Faliszek: They were really supportive to make sure that we have enough runway so that we can launch our game. Kevin Zhang is a partner; he approached me about helping us out. Upfront shares our long-term vision; we're not doing this for the next five years, we're doing this for the next 15 years - what does that look like? Just saying that this could take time and that's okay, as long as we're always transparent about what's going on, so long as we're always learning. They were really supportive of that.

Asked about Riot's working culture, former employee Voll says that it's important that all staff know what the company culture means and that there aren't too many individual interpretations

Are you looking for further investment?

Faliszek: It's Upfront and, actually, Riot Games. So no, we're not looking for further investment. We're ready to hit the ground running and go. One of the things that was important for me before we started really reaching out and doing a larger hiring process was making sure that if we're inviting someone to come join us, that there's a safety for them; that they know that if they come here, we'll ship a game, that we've got the funds for that and that's lined up. I couldn't go to people and ask them to leave their safe job to come work for us until we had that lined up. That was really important for us.

What sort of ratio is Upfront's investment compared to Riot's?

Faliszek: Upfront is leading the round; they're the main investor.

Voll: Riot has just joined.

Say we're speaking in two or three years time. What's the ambition for Stray Bombay in that time?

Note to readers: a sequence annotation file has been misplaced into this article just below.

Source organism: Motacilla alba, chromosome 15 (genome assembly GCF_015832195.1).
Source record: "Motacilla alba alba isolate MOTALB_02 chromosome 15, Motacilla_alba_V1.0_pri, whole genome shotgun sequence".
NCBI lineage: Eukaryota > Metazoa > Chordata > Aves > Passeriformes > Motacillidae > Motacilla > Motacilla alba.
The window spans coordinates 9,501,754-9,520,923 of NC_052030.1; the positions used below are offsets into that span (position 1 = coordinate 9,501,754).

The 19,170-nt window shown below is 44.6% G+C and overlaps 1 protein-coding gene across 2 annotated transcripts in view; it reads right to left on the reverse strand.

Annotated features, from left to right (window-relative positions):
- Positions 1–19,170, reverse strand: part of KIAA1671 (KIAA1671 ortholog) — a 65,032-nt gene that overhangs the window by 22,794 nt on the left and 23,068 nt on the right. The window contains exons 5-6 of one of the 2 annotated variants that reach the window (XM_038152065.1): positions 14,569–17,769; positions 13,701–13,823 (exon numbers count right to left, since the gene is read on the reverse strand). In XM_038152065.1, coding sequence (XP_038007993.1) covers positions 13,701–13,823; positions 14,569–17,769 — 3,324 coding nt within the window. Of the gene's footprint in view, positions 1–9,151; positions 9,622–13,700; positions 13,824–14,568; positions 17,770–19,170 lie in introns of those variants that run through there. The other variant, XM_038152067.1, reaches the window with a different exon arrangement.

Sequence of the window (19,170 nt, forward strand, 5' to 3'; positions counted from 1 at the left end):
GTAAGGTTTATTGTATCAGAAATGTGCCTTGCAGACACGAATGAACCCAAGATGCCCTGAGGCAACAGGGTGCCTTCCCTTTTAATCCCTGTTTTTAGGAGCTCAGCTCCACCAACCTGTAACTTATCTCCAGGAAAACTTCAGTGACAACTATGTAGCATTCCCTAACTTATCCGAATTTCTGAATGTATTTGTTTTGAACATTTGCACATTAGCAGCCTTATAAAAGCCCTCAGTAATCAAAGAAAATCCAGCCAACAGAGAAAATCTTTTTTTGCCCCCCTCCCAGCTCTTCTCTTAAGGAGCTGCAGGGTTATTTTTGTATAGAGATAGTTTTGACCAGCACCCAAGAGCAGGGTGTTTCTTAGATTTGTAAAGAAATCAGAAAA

Faliszek: Two or three years down the line... we hope to have released a great co-op game. People are playing it.

Voll: Getting lots of good feedback but generally speaking, people love it. We're playing it all the time. We're looking down the line at all the updates that are coming down the pipeline, maybe there's a twinkle in our eye about the next one.

Faliszek: And maybe one of our senior people is looking off at something they want to do and we're able to support them doing that.

Voll: First and foremost, we want to make an awesome game. That's the most important thing here. But if we're successful in doing that, then it's this opportunity to pay it forward and support the studio and the industry in general.

Faliszek is going to be speaking at the forthcoming PC Connects Seattle 2019, which is taking place on May 13th. Tickets can be bought here

PCGamesInsider Contributing Editor

Alex Calvin is a freelance journalist who writes about the business of games. He started out at UK trade paper MCV in 2013 and left as deputy editor over three years later. In June 2017, he joined Steel Media as the editor for new site In October 2019 he left this full-time position at the company but still contributes to the site on a daily basis. He has also written for, VGC, Games London, The Observer/Guardian and Esquire UK.